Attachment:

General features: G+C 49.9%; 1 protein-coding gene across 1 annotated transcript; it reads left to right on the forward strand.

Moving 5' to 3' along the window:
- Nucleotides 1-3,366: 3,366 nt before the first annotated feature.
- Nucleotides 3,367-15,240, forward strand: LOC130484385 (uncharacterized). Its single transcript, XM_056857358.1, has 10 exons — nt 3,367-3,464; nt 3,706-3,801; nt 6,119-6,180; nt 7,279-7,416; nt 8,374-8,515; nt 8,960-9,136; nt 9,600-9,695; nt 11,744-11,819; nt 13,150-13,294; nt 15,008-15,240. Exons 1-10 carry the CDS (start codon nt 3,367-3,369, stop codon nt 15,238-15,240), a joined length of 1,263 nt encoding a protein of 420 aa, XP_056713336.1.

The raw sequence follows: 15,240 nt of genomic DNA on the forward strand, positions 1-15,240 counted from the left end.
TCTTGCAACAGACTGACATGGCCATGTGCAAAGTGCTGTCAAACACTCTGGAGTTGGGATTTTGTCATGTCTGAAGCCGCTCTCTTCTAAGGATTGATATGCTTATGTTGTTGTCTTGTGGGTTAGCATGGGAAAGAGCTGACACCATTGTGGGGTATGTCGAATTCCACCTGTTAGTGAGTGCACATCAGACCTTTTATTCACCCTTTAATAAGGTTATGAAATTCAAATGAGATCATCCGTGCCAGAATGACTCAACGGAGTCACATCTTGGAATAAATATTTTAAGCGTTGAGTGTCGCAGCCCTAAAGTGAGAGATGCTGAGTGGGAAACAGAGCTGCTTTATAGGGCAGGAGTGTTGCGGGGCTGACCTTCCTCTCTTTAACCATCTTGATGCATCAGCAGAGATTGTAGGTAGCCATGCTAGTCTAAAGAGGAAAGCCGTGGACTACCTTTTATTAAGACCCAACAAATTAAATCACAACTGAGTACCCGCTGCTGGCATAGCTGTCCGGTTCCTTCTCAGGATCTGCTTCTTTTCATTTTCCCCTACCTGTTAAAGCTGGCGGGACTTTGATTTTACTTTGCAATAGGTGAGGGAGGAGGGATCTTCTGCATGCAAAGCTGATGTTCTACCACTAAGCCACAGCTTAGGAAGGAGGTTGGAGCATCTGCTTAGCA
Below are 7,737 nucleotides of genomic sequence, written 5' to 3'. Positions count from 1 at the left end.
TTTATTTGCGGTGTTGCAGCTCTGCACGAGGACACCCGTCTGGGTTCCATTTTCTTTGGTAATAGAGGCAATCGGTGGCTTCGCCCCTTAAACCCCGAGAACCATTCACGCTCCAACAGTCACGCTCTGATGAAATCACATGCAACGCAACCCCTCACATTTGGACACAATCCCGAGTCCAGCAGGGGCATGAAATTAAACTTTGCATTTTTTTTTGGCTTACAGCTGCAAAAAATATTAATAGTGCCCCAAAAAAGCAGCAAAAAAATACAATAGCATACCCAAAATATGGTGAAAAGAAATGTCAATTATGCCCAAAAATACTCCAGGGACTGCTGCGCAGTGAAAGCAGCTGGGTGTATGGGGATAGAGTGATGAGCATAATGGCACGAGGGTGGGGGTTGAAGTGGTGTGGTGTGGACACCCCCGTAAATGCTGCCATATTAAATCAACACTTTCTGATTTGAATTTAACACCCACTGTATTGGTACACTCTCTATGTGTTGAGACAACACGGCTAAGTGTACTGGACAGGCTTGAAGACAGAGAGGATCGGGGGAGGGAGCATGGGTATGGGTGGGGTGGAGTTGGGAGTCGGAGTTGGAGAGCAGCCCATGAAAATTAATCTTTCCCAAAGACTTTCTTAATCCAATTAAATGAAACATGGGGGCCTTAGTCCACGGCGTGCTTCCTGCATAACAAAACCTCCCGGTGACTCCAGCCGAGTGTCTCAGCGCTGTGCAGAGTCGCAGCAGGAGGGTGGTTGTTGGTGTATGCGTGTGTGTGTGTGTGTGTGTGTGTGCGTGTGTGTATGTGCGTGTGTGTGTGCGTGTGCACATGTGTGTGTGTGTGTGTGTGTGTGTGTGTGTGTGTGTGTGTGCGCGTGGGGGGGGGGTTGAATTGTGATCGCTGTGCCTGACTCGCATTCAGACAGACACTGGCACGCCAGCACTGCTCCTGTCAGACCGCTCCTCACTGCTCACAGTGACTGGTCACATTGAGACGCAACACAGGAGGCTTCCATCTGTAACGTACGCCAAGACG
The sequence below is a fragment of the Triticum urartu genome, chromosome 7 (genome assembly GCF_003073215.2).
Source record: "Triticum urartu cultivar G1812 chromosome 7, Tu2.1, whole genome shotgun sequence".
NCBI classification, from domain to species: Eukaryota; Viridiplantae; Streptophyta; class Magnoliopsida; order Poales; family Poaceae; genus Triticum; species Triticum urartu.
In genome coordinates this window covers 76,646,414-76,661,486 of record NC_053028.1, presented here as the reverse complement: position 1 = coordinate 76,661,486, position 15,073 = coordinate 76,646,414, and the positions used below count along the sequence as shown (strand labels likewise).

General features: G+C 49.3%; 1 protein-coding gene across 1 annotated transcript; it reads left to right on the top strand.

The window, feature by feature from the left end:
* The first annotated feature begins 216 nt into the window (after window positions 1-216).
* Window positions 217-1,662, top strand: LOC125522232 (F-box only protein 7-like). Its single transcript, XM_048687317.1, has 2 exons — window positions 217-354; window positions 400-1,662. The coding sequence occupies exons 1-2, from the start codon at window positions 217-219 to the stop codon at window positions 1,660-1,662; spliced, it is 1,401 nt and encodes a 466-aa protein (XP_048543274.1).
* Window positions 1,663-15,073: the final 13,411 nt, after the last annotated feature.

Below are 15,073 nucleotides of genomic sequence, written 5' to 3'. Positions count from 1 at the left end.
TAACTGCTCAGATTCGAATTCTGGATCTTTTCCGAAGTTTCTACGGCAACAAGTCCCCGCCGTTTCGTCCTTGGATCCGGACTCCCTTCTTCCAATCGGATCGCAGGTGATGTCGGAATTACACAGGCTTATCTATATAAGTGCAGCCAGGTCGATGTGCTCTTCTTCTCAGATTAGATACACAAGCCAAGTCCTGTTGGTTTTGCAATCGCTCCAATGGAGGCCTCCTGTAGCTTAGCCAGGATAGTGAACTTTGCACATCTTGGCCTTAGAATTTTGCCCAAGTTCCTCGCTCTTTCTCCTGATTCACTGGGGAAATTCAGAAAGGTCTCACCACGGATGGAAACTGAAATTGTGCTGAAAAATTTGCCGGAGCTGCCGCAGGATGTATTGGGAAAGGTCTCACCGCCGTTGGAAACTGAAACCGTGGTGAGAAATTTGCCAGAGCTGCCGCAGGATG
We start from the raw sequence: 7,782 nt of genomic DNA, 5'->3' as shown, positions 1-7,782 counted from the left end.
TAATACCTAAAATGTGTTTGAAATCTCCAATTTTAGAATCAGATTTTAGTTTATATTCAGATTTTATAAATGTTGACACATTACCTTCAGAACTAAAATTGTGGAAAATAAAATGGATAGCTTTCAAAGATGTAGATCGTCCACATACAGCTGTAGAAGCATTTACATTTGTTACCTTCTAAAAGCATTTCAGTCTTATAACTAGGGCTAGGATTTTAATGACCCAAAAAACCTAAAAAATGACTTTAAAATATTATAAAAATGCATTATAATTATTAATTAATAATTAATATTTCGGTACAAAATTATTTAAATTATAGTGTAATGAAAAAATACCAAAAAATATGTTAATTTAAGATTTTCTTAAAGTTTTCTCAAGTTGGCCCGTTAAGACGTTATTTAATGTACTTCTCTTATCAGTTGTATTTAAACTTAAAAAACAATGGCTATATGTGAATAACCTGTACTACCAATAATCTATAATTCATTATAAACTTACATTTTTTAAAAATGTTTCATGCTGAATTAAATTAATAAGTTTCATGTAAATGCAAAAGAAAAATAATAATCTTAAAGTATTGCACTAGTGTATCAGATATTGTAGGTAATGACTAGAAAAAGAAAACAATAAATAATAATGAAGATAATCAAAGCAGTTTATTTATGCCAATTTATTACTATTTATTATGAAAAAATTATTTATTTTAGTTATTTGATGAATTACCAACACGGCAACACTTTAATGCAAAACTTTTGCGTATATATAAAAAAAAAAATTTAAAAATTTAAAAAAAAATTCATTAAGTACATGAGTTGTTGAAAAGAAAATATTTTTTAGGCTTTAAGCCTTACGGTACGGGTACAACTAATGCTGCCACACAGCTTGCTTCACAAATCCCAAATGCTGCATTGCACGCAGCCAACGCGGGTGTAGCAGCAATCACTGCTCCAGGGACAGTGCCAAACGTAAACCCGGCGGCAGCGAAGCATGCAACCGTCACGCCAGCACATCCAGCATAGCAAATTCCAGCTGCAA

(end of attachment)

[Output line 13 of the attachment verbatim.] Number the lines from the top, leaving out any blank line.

General features: G+C 49.3%; 1 protein-coding gene across 1 annotated transcript; it reads left to right on the top strand.